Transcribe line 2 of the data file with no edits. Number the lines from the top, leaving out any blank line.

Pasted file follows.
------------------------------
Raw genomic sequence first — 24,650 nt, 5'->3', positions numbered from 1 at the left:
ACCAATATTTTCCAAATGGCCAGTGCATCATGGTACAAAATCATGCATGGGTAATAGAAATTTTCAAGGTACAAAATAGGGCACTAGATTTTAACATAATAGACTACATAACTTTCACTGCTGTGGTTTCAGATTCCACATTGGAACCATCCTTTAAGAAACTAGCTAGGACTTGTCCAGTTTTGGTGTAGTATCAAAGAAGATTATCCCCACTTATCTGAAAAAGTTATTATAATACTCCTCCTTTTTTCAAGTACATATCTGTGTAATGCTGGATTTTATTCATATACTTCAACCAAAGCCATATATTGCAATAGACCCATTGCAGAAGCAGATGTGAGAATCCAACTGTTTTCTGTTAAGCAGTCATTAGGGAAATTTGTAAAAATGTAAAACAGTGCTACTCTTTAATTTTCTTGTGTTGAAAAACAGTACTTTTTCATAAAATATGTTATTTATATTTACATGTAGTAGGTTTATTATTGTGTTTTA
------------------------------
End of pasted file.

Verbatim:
ACCAATATTTTCCAAATGGCCAGTGCATCATGGTACAAAATCATGCATGGGTAATAGAAATTTTCAAGGTACAAAATAGGGCACTAGATTTTAACATAATAGACTACATAACTTTCACTGCTGTGGTTTCAGATTCCACATTGGAACCATCCTTTAAGAAACTAGCTAGGACTTGTCCAGTTTTGGTGTAGTATCAAAGAAGATTATCCCCACTTATCTGAAAAAGTTATTATAATACTCCTCCTTTTTTCAAGTACATATCTGTGTAATGCTGGATTTTATTCATATACTTCAACCAAAGCCATATATTGCAATAGACCCATTGCAGAAGCAGATGTGAGAATCCAACTGTTTTCTGTTAAGCAGTCATTAGGGAAATTTGTAAAAATGTAAAACAGTGCTACTCTTTAATTTTCTTGTGTTGAAAAACAGTACTTTTTCATAAAATATGTTATTTATATTTACATGTAGTAGGTTTATTATTGTGTTTTA